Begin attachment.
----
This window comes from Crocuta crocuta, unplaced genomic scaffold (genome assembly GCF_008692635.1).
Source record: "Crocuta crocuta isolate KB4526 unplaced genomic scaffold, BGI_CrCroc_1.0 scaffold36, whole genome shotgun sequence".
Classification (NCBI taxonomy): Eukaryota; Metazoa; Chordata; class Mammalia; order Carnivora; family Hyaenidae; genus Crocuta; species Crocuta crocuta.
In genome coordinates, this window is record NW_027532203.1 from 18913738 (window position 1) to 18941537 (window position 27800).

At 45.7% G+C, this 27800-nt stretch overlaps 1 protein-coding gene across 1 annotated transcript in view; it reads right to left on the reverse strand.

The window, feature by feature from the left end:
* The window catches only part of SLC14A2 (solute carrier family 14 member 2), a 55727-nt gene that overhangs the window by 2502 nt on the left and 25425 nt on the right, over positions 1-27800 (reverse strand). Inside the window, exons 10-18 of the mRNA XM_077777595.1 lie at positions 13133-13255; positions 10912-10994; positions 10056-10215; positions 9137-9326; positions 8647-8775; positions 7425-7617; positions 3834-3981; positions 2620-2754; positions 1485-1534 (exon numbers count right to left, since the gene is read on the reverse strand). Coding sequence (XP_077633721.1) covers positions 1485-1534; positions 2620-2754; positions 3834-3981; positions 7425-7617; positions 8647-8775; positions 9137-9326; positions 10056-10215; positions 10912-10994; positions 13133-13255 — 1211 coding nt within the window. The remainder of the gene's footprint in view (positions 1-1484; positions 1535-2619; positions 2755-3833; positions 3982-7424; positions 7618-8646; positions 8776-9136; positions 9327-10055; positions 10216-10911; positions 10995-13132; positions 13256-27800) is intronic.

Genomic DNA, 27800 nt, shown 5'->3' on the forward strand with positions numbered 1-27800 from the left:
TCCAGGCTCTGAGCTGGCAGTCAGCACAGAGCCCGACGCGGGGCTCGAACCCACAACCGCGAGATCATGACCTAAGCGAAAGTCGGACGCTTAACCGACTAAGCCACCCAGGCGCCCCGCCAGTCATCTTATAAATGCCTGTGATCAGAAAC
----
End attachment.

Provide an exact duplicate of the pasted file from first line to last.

This window comes from Crocuta crocuta, unplaced genomic scaffold (genome assembly GCF_008692635.1).
Source record: "Crocuta crocuta isolate KB4526 unplaced genomic scaffold, BGI_CrCroc_1.0 scaffold36, whole genome shotgun sequence".
Classification (NCBI taxonomy): Eukaryota; Metazoa; Chordata; class Mammalia; order Carnivora; family Hyaenidae; genus Crocuta; species Crocuta crocuta.
In genome coordinates, this window is record NW_027532203.1 from 18913738 (window position 1) to 18941537 (window position 27800).

At 45.7% G+C, this 27800-nt stretch overlaps 1 protein-coding gene across 1 annotated transcript in view; it reads right to left on the reverse strand.

The window, feature by feature from the left end:
* The window catches only part of SLC14A2 (solute carrier family 14 member 2), a 55727-nt gene that overhangs the window by 2502 nt on the left and 25425 nt on the right, over positions 1-27800 (reverse strand). Inside the window, exons 10-18 of the mRNA XM_077777595.1 lie at positions 13133-13255; positions 10912-10994; positions 10056-10215; positions 9137-9326; positions 8647-8775; positions 7425-7617; positions 3834-3981; positions 2620-2754; positions 1485-1534 (exon numbers count right to left, since the gene is read on the reverse strand). Coding sequence (XP_077633721.1) covers positions 1485-1534; positions 2620-2754; positions 3834-3981; positions 7425-7617; positions 8647-8775; positions 9137-9326; positions 10056-10215; positions 10912-10994; positions 13133-13255 — 1211 coding nt within the window. The remainder of the gene's footprint in view (positions 1-1484; positions 1535-2619; positions 2755-3833; positions 3982-7424; positions 7618-8646; positions 8776-9136; positions 9327-10055; positions 10216-10911; positions 10995-13132; positions 13256-27800) is intronic.

Genomic DNA, 27800 nt, shown 5'->3' on the forward strand with positions numbered 1-27800 from the left:
TCCAGGCTCTGAGCTGGCAGTCAGCACAGAGCCCGACGCGGGGCTCGAACCCACAACCGCGAGATCATGACCTAAGCGAAAGTCGGACGCTTAACCGACTAAGCCACCCAGGCGCCCCGCCAGTCATCTTATAAATGCCTGTGATCAGAAAC